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Repentance Tower

A Scheduled Monument in Annandale South, Dumfries and Galloway

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Coordinates

Latitude: 55.0375 / 55°2'15"N

Longitude: -3.3237 / 3°19'25"W

OS Eastings: 315501

OS Northings: 572245

OS Grid: NY155722

Mapcode National: GBR 5B75.7Z

Mapcode Global: WH6XZ.XNG1

Entry Name: Repentance Tower

Scheduled Date: 14 May 1937

Last Amended: 7 February 2008

Source: Historic Environment Scotland

Source ID: SM706

Schedule Class: Cultural

Category: Secular: lookout tower

Location: Cummertrees

County: Dumfries and Galloway

Electoral Ward: Annandale South

Traditional County: Dumfriesshire

Description

The monument comprises the remains of an intact, roofed, near-square tower dating to the mid-16th century and interpreted as a watch tower. The tower is located on a small prominent hill (at around 100m above sea level) with commanding views in all directions, including a long-distance view across the Solway Firth and northern Cumbria. It sits on the S bank of the River Annan, 4km north of the Solway Firth, and is surrounded by a walled burial enclosure, an adjacent, ruined mausoleum and various disconnected earthworks. The monument was scheduled in 1937 but an inadequate area was included: the present rescheduling rectifies this.

The tower measures externally approximately 7m N-S by 8m transversely and stands at over 20m high. It was built, using sandstone, over four levels, with access via an external stair on its N side to the first floor. The original structure and architectural detailing survives remarkably well and probably dates to 1560, or shortly after, and includes window and gun-slot and arrow-slit apertures, a corner cupboard recess, a carved door lintel bearing two motifs and the word 'repentance', and later additions such as a parapet and stone-moulded water spouts.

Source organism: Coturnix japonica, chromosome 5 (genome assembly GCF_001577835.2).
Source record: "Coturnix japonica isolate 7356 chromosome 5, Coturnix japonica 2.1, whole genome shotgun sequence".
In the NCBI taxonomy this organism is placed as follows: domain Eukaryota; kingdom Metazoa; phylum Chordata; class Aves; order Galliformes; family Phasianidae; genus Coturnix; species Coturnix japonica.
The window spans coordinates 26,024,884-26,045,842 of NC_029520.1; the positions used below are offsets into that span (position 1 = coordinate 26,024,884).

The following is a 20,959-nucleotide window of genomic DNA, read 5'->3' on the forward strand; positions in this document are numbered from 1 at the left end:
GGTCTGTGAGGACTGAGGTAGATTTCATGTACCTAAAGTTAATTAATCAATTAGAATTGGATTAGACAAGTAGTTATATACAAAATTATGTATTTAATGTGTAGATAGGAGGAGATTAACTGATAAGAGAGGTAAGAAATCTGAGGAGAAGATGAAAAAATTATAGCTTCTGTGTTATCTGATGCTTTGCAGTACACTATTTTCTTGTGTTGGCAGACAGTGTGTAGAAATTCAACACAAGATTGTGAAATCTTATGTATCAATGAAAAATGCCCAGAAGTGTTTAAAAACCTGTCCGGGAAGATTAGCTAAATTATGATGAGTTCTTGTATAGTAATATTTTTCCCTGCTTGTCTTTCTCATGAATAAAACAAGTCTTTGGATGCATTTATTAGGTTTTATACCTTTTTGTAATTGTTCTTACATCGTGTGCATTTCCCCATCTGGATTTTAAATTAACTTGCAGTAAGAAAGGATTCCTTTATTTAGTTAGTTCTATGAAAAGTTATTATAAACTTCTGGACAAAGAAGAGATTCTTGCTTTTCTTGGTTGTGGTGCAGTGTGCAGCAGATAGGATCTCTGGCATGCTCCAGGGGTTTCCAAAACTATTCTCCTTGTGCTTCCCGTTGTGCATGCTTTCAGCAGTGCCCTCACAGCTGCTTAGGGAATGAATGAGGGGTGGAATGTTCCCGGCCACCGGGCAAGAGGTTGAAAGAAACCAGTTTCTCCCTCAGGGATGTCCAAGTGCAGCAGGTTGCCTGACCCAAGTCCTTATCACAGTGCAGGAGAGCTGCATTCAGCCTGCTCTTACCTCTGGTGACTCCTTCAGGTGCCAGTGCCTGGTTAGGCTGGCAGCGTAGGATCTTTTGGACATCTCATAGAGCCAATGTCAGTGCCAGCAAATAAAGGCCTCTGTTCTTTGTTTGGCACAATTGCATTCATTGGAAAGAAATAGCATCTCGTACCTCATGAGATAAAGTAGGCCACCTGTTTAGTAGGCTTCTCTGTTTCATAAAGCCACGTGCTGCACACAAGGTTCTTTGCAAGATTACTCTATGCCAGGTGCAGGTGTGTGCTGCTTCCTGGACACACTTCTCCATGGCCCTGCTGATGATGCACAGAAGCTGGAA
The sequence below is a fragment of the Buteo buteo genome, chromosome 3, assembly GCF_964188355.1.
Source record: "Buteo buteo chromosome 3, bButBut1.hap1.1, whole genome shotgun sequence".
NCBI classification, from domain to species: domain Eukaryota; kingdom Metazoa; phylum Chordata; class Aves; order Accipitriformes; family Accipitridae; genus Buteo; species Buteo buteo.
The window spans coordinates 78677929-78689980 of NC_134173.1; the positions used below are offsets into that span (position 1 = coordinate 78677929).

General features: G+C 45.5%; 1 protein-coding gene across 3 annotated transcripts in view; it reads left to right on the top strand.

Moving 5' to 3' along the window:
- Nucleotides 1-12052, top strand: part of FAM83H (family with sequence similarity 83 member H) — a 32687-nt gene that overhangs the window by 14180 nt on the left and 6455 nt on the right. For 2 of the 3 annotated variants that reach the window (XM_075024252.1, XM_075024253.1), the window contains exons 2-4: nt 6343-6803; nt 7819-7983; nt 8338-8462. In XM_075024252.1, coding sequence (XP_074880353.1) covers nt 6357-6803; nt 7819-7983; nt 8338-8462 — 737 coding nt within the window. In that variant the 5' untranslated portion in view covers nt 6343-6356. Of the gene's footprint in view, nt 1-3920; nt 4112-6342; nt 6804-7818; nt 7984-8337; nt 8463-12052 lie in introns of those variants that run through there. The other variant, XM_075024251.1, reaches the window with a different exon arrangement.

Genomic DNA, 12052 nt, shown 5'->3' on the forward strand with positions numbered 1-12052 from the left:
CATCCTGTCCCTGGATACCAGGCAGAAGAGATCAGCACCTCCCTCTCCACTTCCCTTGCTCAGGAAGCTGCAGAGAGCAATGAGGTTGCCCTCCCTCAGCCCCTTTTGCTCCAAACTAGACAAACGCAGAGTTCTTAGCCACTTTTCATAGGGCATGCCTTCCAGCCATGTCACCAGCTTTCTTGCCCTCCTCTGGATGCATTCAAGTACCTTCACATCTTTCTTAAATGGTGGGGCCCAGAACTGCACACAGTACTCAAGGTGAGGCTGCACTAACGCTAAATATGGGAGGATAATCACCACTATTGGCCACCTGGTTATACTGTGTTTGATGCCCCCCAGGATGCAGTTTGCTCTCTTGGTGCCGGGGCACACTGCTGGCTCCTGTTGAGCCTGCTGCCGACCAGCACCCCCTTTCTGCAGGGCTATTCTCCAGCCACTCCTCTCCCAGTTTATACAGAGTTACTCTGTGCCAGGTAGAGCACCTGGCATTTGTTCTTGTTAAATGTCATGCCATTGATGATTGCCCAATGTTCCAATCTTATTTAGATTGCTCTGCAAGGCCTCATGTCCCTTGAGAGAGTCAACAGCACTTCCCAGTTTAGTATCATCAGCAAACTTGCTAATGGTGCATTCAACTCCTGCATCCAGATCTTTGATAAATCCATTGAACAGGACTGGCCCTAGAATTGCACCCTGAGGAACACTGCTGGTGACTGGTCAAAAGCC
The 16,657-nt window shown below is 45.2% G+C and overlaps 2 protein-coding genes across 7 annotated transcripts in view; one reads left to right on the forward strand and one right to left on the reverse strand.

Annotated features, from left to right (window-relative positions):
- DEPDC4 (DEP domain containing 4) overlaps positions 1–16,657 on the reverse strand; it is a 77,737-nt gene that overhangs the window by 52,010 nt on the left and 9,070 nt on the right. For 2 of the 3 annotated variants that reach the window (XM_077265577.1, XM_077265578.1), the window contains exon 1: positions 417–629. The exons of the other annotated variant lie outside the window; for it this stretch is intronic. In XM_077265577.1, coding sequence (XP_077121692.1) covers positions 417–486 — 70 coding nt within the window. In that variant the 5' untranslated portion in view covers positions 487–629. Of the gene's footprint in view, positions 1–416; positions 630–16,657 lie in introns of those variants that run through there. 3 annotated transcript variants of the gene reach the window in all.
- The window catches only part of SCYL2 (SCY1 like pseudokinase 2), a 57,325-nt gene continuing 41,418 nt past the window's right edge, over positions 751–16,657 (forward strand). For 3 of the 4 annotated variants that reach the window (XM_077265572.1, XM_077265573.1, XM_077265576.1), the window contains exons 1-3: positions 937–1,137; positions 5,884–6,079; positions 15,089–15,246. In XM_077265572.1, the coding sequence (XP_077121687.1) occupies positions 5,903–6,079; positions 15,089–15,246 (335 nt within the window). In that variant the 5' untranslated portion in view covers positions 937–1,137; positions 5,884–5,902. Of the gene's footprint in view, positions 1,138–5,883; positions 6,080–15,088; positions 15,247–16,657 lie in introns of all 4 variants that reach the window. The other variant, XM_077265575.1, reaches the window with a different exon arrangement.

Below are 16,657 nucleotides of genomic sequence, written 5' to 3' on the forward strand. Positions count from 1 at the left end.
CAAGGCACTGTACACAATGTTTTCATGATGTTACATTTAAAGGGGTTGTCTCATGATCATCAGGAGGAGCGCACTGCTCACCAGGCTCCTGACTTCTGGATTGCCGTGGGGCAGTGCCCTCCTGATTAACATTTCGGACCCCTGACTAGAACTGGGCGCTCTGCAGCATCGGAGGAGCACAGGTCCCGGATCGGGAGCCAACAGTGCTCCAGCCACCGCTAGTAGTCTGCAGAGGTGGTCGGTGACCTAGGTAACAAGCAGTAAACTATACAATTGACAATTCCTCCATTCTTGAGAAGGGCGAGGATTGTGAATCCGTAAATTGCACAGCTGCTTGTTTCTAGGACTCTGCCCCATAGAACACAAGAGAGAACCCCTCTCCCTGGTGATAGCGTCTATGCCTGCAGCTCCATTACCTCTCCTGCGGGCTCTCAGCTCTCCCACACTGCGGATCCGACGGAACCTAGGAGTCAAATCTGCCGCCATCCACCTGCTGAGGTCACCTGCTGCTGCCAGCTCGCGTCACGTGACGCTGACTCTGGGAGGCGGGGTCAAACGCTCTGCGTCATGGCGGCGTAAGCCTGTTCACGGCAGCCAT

Its function has been the matter of discussion and researchers think that it was not for domestic use but that it was a signal and watch tower, specifically named to commemorate a historical event/events. Despite sharing structural similarities to a tower house or peel, there are no obvious remains or features that would indicate a domestic function for the tower (such as the roof-top beacon platform) but some that might corroborate its early warning function.

The area to be scheduled is sub-rectangular on plan, to include the tower and an area around within which evidence relating to its construction and use may survive, as shown in red on the accompanying map. Specifically excluded to allow for their maintenance are the above-ground elements of a base cairn, its interpretation board and a stone wall.

Source: Historic Environment Scotland

Statement of Scheduling

Cultural Significance

The monument's cultural significance can be expressed as follows:

Intrinsic characteristics

This is a very well-preserved monument, a late-medieval tower that was specifically used for non-domestic functions. It survives in near complete form and retains all of its structural components as well as some of its internal features and individually carved stones. It therefore has the potential to provide high-quality information about the defensive and functional architecture of the Scottish borders in the mid-16th century. It can help us to understand more about the adaptive use of a specific architectural style that was common at the time.

Contextual characteristics